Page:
How An Outrigger Works


This is an in-class activity where students volunteers, with the use of ski poles, help to demonstrate how an outrigger bracing works on a tall building structure.

Learning Objectives

After this activity, students should be able to:

  • Understand how forces act on structures
  • Understand how outriggers aid in allowing the surrounding structure to resist these forces


Use the First Wisconsin Bank by Fazlur Khan as the model for showing this new form developed for skyscrapers which we will see is called an outrigger.


In the center of the building there is a core, typically made of concrete walls surrounding elevator shafts. This core is connection to the outside columns through outriggers (There are also a belt trusses that connect vertical columns horizontally).


Compare with flying buttresses in tall cathedrals: respond to thrust of pointed arches but also act like an outrigger system to resist wind loads.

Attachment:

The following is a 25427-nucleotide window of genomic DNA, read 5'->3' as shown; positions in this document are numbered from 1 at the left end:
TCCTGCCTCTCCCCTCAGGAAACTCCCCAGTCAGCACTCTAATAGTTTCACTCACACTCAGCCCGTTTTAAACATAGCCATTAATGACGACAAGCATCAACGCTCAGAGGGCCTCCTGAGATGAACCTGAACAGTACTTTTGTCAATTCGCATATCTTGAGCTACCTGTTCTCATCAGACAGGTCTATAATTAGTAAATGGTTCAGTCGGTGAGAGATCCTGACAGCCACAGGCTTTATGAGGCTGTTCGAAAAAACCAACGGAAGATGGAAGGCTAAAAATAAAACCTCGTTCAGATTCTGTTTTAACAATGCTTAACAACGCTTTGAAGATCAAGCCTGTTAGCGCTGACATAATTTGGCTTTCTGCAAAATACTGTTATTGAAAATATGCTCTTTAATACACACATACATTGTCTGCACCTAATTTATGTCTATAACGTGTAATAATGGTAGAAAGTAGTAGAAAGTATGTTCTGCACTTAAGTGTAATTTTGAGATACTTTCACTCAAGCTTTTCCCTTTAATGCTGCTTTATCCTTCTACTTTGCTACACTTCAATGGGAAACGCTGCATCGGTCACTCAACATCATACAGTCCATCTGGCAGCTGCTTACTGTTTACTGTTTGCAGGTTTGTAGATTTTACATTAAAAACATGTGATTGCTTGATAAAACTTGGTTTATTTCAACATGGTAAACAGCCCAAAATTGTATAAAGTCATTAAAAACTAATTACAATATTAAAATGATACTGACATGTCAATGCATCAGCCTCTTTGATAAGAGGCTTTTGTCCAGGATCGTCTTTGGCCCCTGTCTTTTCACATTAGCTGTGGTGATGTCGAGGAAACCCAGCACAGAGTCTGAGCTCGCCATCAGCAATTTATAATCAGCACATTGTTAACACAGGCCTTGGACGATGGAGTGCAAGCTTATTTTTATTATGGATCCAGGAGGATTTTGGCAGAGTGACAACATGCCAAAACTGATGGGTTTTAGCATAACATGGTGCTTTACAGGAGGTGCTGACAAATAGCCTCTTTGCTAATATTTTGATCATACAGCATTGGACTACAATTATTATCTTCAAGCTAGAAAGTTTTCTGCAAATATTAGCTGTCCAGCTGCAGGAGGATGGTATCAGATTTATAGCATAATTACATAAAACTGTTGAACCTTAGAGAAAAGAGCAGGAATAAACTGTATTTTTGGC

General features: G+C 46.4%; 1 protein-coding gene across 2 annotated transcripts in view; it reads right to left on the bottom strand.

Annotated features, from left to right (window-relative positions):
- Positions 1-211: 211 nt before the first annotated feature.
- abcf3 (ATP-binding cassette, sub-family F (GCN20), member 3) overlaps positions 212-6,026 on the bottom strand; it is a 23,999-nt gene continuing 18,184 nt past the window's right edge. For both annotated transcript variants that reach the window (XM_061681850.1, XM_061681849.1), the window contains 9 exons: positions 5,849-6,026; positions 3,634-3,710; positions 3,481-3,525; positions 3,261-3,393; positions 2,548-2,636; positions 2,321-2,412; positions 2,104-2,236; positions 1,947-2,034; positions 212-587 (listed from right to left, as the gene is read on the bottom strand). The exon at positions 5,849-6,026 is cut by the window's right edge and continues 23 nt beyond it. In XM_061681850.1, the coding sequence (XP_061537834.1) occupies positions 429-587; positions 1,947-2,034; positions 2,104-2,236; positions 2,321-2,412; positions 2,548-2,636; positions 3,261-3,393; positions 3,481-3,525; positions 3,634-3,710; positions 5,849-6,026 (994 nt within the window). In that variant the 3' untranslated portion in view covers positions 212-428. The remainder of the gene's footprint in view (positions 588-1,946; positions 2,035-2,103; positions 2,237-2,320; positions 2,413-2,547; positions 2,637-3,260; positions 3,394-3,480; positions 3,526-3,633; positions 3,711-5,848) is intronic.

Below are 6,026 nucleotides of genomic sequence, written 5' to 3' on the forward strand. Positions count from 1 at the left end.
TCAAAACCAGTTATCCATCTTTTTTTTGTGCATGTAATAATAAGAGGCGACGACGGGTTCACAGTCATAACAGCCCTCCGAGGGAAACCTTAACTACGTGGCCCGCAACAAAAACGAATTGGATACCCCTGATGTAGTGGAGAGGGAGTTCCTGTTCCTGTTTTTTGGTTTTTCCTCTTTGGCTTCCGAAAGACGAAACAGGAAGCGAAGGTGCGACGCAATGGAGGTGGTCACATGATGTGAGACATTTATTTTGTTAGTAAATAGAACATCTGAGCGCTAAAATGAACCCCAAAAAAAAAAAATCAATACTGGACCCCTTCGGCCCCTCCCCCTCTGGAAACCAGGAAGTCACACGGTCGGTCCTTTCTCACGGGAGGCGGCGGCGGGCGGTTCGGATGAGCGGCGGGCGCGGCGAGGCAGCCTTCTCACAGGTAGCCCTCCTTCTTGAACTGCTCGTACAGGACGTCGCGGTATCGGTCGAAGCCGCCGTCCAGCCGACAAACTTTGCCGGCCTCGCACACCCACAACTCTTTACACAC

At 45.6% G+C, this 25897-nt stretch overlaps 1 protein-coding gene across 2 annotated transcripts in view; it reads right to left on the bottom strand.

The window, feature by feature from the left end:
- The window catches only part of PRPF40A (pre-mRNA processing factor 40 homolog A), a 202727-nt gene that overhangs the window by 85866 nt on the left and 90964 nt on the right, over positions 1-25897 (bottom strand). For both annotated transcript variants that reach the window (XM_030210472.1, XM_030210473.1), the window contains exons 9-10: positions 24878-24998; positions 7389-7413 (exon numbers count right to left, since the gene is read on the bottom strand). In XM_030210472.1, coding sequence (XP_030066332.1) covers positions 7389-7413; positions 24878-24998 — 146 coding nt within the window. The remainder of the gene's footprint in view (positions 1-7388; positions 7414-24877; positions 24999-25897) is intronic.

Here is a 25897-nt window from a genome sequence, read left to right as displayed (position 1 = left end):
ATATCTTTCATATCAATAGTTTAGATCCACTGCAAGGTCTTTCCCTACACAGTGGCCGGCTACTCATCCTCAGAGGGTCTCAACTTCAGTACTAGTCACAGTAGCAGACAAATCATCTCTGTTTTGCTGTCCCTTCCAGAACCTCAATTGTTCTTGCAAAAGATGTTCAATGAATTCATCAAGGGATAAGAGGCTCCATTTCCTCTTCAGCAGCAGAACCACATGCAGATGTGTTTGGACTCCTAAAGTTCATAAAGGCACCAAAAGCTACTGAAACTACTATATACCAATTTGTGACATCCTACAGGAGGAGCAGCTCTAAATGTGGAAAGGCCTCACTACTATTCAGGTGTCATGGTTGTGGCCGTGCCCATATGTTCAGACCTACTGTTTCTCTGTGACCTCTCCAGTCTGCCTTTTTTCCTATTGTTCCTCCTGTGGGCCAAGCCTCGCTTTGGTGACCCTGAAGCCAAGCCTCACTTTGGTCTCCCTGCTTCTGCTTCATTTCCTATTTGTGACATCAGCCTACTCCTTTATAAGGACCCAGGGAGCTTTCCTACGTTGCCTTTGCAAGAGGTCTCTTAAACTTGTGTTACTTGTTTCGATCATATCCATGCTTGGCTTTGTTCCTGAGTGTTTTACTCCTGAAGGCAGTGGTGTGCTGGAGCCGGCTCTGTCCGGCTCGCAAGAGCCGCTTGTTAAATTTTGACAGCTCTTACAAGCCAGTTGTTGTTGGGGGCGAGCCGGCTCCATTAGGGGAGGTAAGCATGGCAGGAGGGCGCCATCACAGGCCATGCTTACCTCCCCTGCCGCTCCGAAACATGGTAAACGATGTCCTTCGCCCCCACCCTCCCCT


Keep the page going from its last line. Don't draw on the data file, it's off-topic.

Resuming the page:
Materials List

  • 2 student volunteers
  • a pair of ski poles


For this demonstration, two students are asked to first revisit the wind/tower demonstration from The Eiffel Tower lecture to show how wind forces act upon a tall structure.

Again, one student represents the tower structure and the other: the wind.Then have them repeat the demonstration with the "tower" student bracing with the use of the sky poles and have them compare the difference. The difference in support should help the students to visualize how the outriggers absorbs the additional load on a building.


From the lecture: The Gothic Cathedral and the Skyscraper

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